Lawyers weigh in on Kentucky banking group’s case against anti-ESG official

More legal pushback on anti-ESG legislation and investigations expected.

Lawyers have weighed in on the Kentucky Bank Association suing the state’s attorney general for allegedly exceeding his authority under anti-ESG legislation. 

Earlier this month, the nonprofit trade association – in collaboration with HOPE of Kentucky (a subsidiary of KBA) – announced a lawsuit in Franklin Circuit Court against Daniel Cameron for issuing six subpoenas and civil investigative demands (CIDs) to Bank of America, Citigroup, Goldman Sachs, JPMorgan Chase, Morgan Stanley and Wells Fargo. 

The attorney general had made the requests as part of a “multi-state investigation into [the banks] for alleged antitrust and consumer protection law violations related to ESG (environmental, social, governance) investment practices”. 

The initiative, which involves 19 attorneys general, was announced in mid-October by Missouri’s Eric Schmitt. The legal officers including representatives from Texas, Virginia, Arizona and Indiana – specifically requested documents relating to the banks’ involvement with the Net-Zero Banking Alliance.

According to KBA’s filing, the lawsuit is an action to “curtail, prevent and enjoin efforts by AG Cameron to regulate the business of banking that exceeds his powers as the attorney general”.

The document claims that there are 24 separate demands for information and 20 separate demands for documents in CIDs.

As well as arguing that Cameron is acting in excess of his legal authority, the lawsuit accuses him of violating first amendment rights and Senate Bill 205.

Passed in 2021 by the Kentucky general assembly, Bill 205 states that if a financial services, banking or investment company boycotts fossil fuel companies, the state has certain rights to stop doing business with them.

The filing by KBA claims the attorney general is in breach for several reasons, including the fact that the general assembly “has plainly assigned to the Treasurer, and not the attorney general, the task of determining who might be engaged in an energy company boycott”. 

In a release, Ballard Cassady, president and CEO of the KBA, said: “Lawmakers could easily have directed that power to be shared by the attorney general, but they did not. For that reason, we are forced to respond to the attorney general’s action in seeking vast amounts of information from our member banks that greatly exceeds the terms and obvious intent of that original statute.”  

Cassady added that KBA’s members understand the values and goals behind the passage of SB205, but believe that cannot be the basis of a precedent for allowing any government official or agency to exceed its authority over our industry. 

“Today, it is the ESG-type issues raised by the AG’s actions, tomorrow it could be dictating interest rates or hiring practices,” he said. “Kentucky banks must be allowed to make good business decisions for their bank, their customers and community without worrying about how they relate to broader ideological or political goals.” 

Lance Dial, who has been following the development of anti-ESG and related regulation for Boston law firm Morgan Lewis, where he is a partner, said: “We can and should expect, as a general matter, more legal pushback on anti-ESG legislation and investigations on a variety of grounds.”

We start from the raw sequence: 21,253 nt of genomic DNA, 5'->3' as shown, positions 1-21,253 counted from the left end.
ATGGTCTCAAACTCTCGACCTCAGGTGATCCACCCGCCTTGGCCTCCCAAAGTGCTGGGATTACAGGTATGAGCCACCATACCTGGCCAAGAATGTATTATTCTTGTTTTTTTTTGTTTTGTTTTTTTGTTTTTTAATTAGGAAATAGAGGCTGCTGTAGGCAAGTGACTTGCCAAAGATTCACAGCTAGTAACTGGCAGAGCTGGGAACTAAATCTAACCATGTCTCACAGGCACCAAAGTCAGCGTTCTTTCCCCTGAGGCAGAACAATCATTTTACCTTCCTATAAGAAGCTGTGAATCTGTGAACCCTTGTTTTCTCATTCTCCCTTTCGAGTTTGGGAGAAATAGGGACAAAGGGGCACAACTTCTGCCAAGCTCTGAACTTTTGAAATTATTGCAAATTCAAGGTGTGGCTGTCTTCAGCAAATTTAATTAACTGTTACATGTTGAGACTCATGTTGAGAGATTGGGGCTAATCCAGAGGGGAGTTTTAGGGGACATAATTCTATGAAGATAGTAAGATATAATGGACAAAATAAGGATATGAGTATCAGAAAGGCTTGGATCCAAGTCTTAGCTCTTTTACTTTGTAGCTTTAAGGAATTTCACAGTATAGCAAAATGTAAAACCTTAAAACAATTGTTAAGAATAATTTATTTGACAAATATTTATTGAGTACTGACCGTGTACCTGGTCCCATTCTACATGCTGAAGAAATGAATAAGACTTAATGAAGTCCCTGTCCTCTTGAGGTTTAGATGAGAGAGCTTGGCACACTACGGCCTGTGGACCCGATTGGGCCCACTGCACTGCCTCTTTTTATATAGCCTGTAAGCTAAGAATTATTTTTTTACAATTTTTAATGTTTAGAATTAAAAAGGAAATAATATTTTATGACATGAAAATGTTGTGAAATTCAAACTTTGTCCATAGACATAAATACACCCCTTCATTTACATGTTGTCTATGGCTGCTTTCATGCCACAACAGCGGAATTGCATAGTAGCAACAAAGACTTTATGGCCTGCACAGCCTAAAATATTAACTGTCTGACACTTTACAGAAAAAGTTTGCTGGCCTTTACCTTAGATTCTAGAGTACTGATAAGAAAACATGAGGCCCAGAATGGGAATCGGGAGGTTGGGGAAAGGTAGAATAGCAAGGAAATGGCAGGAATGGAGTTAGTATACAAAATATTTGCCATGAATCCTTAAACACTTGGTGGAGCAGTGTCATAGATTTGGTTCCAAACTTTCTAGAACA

For Dial, an interesting aspect of the Kentucky case is that the plaintiffs are using the existence of the recently passed SB205 as evidence that the state did not “outlaw energy company boycotts”. 

“In their view, the existence of the legislation vests the state treasurer and NOT the AG with the authority and obligation to investigate whether companies are ‘boycotting energy companies’ AND sets forth the remedies,” he said. “So, in a way, the plaintiffs here are using anti-ESG legislation as a tool to push back on broader anti-ESG activities, which is an interesting development.” 

Sanford Lewis, an attorney and director of the Shareholder Rights Group, sees potential for further legal pushback against anti-ESG measures by state officials and politicians.  

The AGs are telling asset managers to blindly ignore widely recognised risks (climate change, worker health and safety, etc) which, if ignored, could compromise the long-term value of investors’ assets, thereby violating the managers’ fiduciary duty to protect the interests of those who’ve entrusted them with their money,” he said.  

“If state attorneys general and treasurers continue to attack common-sense investing practices, they will have a high burden explaining to the courts how accounting for risk is against the law.” 

However Jane Pittaway, executive vice-chair for Lawyers for Net Zero, warns against extrapolating from the Kentucky case, noting that it mainly concerns “procedural issues”. 

“Specifically, it focuses on the limits of the attorney general’s authority rather than on the pros and cons of the SB205. To that extent, while some of these lawsuits are headline-grabbing, it is a bit of a storm in a teacup and are unlikely to lead to a wave of copycat lawsuits.” 

A spokesperson for Cameron’s office told Responsible Investor: “Our office is reviewing the lawsuit filed by KBA. We plan to file a response by the deadline on Wednesday 23 November.”

RI contacted banking associations in the other states who have attorneys general involved in the Alliance. Of those which responded, none has any current plan to take similar action to KBA.